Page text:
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Impact of coronary plaque burden and composition on periprocedural myocardial infarction and coronary flow reserve after percutaneous coronary intervention



Impact of coronary plaque burden and composition on periprocedural myocardial infarction and coronary flow reserve after percutaneous coronary intervention



International Heart Journal 55(5): 391-396



Periprocedural myocardial infarction (PMI) is one of the major complications of percutaneous coronary intervention (PCI). We investigated the influence of coronary plaque burden and characteristics on PMI using intravascular ultrasound (IVUS) with radiofrequency-based tissue characterization technology (iMAP). The study population consisted of 33 consecutive patients with stable angina pectoris who underwent PCI. IVUS images were recorded before and after PCI for offline analysis, and coronary flow reserve (CFR) was measured after PCI. PMI was defined as a post-PCI cardiac troponin T elevation > 5 × 99(th) percentile of the upper reference limit (0.014 ng/mL). Plaque volume in patients with PMI (n = 12) was significantly greater than that in patients without PMI (n = 21) (240.4 ± 106.0 mm(3) versus 152.1 ± 76.9 mm(3), P = 0.0096). The iMAP-IVUS analysis demonstrated that the fibrotic, lipidic, and necrotic tissue volume within culprit lesions were also greater in patients with PMI than in patients without PMI (129.4 ± 52.2 mm(3) versus 94.6 ± 40.8 mm(3), P = 0.041; 26.8 ± 10.5 mm(3) versus 15.8 ± 11.5 mm(3), P = 0.011; and 81.3 ± 48.4 mm(3) versus 40.2 ± 33.6 mm(3), P = 0.0071, respectively). Multivariate logistic analysis demonstrated that necrotic tissue volume was the only independent predictor of PMI. Multiple regression analysis demonstrated that the post-PCI CFR values signifi cantly correlated with percent plaque burden, and there were no correlations with the percent tissue burden of each plaque component. In conclusion, the iMAP-IVUS analyses demonstrate that necrotic tissue volume is a potent predictor of PMI. Microcirculatory disturbance after PCI is significantly influenced by percent plaque burden, regardless of plaque compositions.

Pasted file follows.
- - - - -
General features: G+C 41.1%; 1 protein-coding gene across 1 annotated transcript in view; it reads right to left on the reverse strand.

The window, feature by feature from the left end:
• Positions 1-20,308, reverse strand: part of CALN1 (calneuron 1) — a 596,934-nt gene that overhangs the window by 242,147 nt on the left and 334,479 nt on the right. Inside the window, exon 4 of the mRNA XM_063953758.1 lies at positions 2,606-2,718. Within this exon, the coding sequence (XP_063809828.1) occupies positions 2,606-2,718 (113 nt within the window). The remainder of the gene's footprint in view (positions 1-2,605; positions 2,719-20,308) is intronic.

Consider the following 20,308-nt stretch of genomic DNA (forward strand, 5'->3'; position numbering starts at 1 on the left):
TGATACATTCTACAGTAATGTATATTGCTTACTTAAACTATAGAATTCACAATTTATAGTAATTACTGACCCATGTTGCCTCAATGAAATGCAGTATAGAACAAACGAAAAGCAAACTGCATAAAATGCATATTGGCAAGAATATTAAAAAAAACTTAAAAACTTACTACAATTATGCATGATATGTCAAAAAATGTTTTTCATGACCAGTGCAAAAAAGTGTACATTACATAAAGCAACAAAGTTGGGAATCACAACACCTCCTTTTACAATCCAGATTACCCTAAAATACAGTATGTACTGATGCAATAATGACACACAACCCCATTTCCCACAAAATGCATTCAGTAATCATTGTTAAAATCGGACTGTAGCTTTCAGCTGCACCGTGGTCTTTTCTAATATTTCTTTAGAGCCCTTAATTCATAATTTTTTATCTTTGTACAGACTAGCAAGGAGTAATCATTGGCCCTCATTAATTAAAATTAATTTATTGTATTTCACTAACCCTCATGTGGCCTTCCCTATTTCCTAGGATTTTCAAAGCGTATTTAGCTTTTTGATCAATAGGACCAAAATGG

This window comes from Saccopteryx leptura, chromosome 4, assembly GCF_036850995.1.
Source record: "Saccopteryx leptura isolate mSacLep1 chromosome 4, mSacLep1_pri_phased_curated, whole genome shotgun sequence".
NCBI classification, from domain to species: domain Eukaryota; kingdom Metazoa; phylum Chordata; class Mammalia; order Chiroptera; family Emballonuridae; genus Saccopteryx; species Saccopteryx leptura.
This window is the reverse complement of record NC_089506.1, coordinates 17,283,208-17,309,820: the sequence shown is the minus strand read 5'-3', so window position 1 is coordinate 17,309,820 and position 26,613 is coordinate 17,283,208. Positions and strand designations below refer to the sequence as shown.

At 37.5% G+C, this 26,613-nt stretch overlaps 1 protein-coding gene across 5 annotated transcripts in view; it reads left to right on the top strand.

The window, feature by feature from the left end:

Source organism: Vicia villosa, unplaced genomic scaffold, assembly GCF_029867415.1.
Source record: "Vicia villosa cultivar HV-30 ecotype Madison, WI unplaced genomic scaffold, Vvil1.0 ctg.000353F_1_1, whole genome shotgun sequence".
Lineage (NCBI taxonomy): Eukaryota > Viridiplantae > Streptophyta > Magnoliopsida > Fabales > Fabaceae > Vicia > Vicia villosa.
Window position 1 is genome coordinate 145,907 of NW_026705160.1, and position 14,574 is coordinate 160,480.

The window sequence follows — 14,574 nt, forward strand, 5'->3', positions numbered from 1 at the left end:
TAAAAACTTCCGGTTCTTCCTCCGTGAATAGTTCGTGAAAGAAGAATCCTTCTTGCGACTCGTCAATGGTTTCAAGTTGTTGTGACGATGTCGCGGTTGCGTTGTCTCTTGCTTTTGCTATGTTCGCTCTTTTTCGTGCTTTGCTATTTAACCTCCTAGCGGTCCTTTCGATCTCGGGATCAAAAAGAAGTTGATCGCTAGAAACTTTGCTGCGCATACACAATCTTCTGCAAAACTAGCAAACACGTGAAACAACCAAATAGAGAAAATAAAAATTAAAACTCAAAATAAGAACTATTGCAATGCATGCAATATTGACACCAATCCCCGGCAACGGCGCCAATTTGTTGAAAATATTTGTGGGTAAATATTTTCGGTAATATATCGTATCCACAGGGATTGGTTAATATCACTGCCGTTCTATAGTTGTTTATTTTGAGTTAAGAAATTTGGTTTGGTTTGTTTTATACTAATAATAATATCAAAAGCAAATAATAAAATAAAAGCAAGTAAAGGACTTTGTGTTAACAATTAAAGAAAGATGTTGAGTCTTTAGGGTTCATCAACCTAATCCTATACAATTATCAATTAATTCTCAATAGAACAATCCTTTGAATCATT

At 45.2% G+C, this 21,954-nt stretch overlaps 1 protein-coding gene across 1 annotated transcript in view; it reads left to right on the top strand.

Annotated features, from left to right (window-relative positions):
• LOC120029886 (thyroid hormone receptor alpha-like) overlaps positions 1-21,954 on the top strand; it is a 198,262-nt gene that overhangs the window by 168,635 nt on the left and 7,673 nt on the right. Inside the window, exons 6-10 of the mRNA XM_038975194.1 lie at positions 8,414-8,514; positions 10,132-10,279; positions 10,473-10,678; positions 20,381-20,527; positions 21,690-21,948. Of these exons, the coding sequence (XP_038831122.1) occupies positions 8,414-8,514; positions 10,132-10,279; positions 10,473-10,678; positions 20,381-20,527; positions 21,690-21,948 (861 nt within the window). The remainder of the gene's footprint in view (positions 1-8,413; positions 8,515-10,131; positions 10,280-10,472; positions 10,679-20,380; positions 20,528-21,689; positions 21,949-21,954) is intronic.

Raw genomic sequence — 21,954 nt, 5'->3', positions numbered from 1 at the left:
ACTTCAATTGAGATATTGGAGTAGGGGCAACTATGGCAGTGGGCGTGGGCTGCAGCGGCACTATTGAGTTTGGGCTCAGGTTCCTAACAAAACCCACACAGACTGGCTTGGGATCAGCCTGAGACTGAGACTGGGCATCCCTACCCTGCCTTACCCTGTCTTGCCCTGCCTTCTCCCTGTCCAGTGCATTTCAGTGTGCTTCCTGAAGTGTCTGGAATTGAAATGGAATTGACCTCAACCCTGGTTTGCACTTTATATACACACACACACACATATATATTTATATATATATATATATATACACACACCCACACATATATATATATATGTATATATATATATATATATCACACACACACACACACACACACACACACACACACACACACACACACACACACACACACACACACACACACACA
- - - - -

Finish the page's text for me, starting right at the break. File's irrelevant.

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Accession: 053714604

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PMID: 25070121


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